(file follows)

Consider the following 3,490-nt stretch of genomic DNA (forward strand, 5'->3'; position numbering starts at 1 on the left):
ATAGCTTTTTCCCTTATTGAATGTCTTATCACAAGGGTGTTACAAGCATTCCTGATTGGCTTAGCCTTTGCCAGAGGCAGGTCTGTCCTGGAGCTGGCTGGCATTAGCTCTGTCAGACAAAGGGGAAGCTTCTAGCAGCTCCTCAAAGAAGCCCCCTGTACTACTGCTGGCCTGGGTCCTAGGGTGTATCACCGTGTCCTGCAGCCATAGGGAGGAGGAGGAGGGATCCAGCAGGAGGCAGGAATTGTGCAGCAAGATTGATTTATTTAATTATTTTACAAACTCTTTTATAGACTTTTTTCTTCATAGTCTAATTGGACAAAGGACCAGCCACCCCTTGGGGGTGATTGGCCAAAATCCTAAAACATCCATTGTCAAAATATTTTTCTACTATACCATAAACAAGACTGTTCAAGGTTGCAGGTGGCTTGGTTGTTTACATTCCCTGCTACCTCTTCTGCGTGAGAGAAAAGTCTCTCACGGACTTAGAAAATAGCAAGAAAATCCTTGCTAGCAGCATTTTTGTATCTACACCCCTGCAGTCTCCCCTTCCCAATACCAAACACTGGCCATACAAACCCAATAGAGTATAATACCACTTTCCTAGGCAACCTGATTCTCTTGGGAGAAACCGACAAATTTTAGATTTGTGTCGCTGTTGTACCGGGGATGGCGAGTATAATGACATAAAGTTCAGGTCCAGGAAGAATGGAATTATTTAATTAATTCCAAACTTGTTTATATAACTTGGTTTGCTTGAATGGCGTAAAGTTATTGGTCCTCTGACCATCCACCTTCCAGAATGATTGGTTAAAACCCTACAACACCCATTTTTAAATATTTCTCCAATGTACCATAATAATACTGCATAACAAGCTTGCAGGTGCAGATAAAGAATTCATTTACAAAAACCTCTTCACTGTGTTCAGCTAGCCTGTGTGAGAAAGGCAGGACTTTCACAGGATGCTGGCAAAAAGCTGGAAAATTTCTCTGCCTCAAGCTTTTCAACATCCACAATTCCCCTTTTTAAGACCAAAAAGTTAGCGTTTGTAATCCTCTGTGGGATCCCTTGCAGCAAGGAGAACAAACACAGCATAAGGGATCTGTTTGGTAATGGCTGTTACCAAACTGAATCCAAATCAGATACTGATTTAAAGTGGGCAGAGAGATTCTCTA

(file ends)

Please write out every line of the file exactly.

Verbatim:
Consider the following 3,490-nt stretch of genomic DNA (forward strand, 5'->3'; position numbering starts at 1 on the left):
ATAGCTTTTTCCCTTATTGAATGTCTTATCACAAGGGTGTTACAAGCATTCCTGATTGGCTTAGCCTTTGCCAGAGGCAGGTCTGTCCTGGAGCTGGCTGGCATTAGCTCTGTCAGACAAAGGGGAAGCTTCTAGCAGCTCCTCAAAGAAGCCCCCTGTACTACTGCTGGCCTGGGTCCTAGGGTGTATCACCGTGTCCTGCAGCCATAGGGAGGAGGAGGAGGGATCCAGCAGGAGGCAGGAATTGTGCAGCAAGATTGATTTATTTAATTATTTTACAAACTCTTTTATAGACTTTTTTCTTCATAGTCTAATTGGACAAAGGACCAGCCACCCCTTGGGGGTGATTGGCCAAAATCCTAAAACATCCATTGTCAAAATATTTTTCTACTATACCATAAACAAGACTGTTCAAGGTTGCAGGTGGCTTGGTTGTTTACATTCCCTGCTACCTCTTCTGCGTGAGAGAAAAGTCTCTCACGGACTTAGAAAATAGCAAGAAAATCCTTGCTAGCAGCATTTTTGTATCTACACCCCTGCAGTCTCCCCTTCCCAATACCAAACACTGGCCATACAAACCCAATAGAGTATAATACCACTTTCCTAGGCAACCTGATTCTCTTGGGAGAAACCGACAAATTTTAGATTTGTGTCGCTGTTGTACCGGGGATGGCGAGTATAATGACATAAAGTTCAGGTCCAGGAAGAATGGAATTATTTAATTAATTCCAAACTTGTTTATATAACTTGGTTTGCTTGAATGGCGTAAAGTTATTGGTCCTCTGACCATCCACCTTCCAGAATGATTGGTTAAAACCCTACAACACCCATTTTTAAATATTTCTCCAATGTACCATAATAATACTGCATAACAAGCTTGCAGGTGCAGATAAAGAATTCATTTACAAAAACCTCTTCACTGTGTTCAGCTAGCCTGTGTGAGAAAGGCAGGACTTTCACAGGATGCTGGCAAAAAGCTGGAAAATTTCTCTGCCTCAAGCTTTTCAACATCCACAATTCCCCTTTTTAAGACCAAAAAGTTAGCGTTTGTAATCCTCTGTGGGATCCCTTGCAGCAAGGAGAACAAACACAGCATAAGGGATCTGTTTGGTAATGGCTGTTACCAAACTGAATCCAAATCAGATACTGATTTAAAGTGGGCAGAGAGATTCTCTA